Case illustration I

Women, 32 years old with lump on right anterior neck since a year ago. The lump was not tender, meat ball size, not getting bigger, skin upon was not redness. No other lump around her neck and other part of the body. No other people in her community had the same symptom.

From physical examination, general condition was good. Local status showed lump on anterior neck region, no redness, size around 5cm in diameter , firm, not tender, moved upward when swallowing, no lymph node enlargement around neck. Laboratory finding within normal limit. Sonography and FNAB findings were concluded as benign case. She was operated right lobectomy endoscopically. Pathologic result was follicular carcinoma. Futher treatment needed and she is now prepared for completion thyroidectomy endoscopically.

Case illustration II

Women, 34 years old with lump on right anterior neck since 6 month ago. The lump was not tender, meat ball size, not getting bigger, skin upon was not redness. No other lump around her neck and other part of the body. No other people in her community had the same symptom. >General condition was good. Local status showed lump on anterior neck region, no redness, size around 4cm in diameter , firm, not tender, moved upward when swallowing, no lymph node enlargement around neck. Laboratory finding within normal limit. Sonography and FNAB findings were concluded as benign cyst. She was operated right lobectomy endoscopically. Pathologic result was benign cyst of thyroid.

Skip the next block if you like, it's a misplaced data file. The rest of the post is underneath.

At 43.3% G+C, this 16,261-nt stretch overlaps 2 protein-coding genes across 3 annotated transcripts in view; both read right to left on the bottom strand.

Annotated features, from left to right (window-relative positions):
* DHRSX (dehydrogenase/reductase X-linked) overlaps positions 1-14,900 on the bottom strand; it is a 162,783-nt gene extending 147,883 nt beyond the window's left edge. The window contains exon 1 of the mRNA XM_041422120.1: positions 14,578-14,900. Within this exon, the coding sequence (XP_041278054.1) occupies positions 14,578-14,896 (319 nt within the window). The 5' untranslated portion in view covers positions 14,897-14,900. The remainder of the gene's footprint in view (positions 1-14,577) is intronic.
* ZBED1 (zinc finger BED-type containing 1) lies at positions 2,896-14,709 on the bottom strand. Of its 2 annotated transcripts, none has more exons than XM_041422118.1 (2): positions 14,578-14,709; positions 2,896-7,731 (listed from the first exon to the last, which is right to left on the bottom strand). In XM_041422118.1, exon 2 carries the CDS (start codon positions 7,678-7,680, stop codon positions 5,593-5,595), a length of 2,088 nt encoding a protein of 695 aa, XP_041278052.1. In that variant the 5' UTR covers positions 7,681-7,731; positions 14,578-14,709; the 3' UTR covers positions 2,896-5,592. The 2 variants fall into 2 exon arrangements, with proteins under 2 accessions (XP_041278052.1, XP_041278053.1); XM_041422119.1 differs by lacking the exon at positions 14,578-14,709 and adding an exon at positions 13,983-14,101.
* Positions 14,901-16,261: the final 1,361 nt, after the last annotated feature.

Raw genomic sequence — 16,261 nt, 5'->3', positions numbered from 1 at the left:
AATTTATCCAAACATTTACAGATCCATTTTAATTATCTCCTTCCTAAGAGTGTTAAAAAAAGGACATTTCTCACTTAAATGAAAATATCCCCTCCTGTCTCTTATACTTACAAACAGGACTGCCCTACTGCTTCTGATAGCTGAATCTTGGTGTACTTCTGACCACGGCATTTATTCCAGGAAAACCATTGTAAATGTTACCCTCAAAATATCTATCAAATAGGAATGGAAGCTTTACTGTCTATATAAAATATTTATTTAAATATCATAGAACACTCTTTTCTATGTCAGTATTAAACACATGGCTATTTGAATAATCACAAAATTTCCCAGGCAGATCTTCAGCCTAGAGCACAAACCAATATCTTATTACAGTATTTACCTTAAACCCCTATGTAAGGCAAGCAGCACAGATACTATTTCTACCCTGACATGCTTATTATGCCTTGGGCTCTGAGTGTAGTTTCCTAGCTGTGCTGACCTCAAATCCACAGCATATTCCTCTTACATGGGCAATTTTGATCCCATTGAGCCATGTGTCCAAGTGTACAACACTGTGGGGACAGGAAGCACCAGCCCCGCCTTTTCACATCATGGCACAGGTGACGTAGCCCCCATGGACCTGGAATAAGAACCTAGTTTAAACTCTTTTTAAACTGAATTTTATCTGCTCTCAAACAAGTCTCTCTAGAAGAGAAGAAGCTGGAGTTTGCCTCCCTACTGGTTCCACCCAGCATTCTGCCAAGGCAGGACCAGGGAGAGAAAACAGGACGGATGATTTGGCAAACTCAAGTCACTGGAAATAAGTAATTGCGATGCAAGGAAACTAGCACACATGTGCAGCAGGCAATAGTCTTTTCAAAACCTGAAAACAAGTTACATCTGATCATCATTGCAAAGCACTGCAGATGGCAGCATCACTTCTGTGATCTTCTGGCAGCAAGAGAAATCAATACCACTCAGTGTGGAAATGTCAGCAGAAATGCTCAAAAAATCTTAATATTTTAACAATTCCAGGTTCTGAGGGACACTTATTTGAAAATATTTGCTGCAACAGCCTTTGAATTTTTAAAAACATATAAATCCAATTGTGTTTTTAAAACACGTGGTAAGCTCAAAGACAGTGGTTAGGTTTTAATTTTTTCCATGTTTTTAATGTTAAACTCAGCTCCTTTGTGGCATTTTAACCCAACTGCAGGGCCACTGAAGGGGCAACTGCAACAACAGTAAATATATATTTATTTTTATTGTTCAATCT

Our first two cases report, using axillary-breast approach similar to Tran Ngoc Luong technique to perform endoscopic right lobectomy. Under general anesthesia, those patients were placed in the supine position with the neck moderately extended. The port sites were identified. At first, 10 mm longitudinal incision was made at anterior axillary region. Then 5 mm incision circumareolar and shoulder. Then a vascular clamp was used to create the preliminary subfascial space. A 10 mm trochar was placed as the optical port. The operating space was maintained with O2 insufflation at a gas pressure of 10-11 mmHg. A 10 mm 0 degree endoscope was inserted. Under its guidance, we inserted other 5 mm trochar respectively. The subcutaneous tunnel was further enlarged with bipolar and hook equipment. The lateral border of sternocleidomastoideus was dissected and omohyoid was moved upward. The thyroid gland was exposed. The inferior and superior thyroid arteries were divided using harmonic scalpel. The parathyroid and RLN were routinely identified and preserved. The gland was dissected by harmonic as well.